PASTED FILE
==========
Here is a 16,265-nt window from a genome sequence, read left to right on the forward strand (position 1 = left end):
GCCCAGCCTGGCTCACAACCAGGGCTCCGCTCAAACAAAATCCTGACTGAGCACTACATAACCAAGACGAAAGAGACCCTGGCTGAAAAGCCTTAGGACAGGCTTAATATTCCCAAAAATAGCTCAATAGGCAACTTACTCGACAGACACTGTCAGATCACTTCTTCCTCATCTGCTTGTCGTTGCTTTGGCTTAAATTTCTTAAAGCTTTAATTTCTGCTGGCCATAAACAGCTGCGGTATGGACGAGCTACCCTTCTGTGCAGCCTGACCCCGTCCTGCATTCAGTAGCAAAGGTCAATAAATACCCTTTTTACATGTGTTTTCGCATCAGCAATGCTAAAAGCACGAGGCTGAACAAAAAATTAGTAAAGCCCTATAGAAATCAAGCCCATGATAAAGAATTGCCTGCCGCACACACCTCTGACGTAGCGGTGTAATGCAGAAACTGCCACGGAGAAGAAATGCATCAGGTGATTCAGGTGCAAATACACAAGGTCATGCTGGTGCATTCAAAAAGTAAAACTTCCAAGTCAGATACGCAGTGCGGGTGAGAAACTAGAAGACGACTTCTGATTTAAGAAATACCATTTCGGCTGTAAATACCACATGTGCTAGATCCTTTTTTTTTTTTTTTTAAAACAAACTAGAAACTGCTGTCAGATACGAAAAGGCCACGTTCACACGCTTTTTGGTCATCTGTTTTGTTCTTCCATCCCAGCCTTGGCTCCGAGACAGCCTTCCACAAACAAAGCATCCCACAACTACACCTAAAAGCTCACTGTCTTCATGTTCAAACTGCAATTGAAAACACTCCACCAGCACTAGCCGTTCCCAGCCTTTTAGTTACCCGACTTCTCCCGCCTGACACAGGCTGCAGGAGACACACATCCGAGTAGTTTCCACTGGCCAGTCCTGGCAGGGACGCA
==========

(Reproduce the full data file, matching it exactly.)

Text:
Here is a 16,265-nt window from a genome sequence, read left to right on the forward strand (position 1 = left end):
GCCCAGCCTGGCTCACAACCAGGGCTCCGCTCAAACAAAATCCTGACTGAGCACTACATAACCAAGACGAAAGAGACCCTGGCTGAAAAGCCTTAGGACAGGCTTAATATTCCCAAAAATAGCTCAATAGGCAACTTACTCGACAGACACTGTCAGATCACTTCTTCCTCATCTGCTTGTCGTTGCTTTGGCTTAAATTTCTTAAAGCTTTAATTTCTGCTGGCCATAAACAGCTGCGGTATGGACGAGCTACCCTTCTGTGCAGCCTGACCCCGTCCTGCATTCAGTAGCAAAGGTCAATAAATACCCTTTTTACATGTGTTTTCGCATCAGCAATGCTAAAAGCACGAGGCTGAACAAAAAATTAGTAAAGCCCTATAGAAATCAAGCCCATGATAAAGAATTGCCTGCCGCACACACCTCTGACGTAGCGGTGTAATGCAGAAACTGCCACGGAGAAGAAATGCATCAGGTGATTCAGGTGCAAATACACAAGGTCATGCTGGTGCATTCAAAAAGTAAAACTTCCAAGTCAGATACGCAGTGCGGGTGAGAAACTAGAAGACGACTTCTGATTTAAGAAATACCATTTCGGCTGTAAATACCACATGTGCTAGATCCTTTTTTTTTTTTTTTTAAAACAAACTAGAAACTGCTGTCAGATACGAAAAGGCCACGTTCACACGCTTTTTGGTCATCTGTTTTGTTCTTCCATCCCAGCCTTGGCTCCGAGACAGCCTTCCACAAACAAAGCATCCCACAACTACACCTAAAAGCTCACTGTCTTCATGTTCAAACTGCAATTGAAAACACTCCACCAGCACTAGCCGTTCCCAGCCTTTTAGTTACCCGACTTCTCCCGCCTGACACAGGCTGCAGGAGACACACATCCGAGTAGTTTCCACTGGCCAGTCCTGGCAGGGACGCA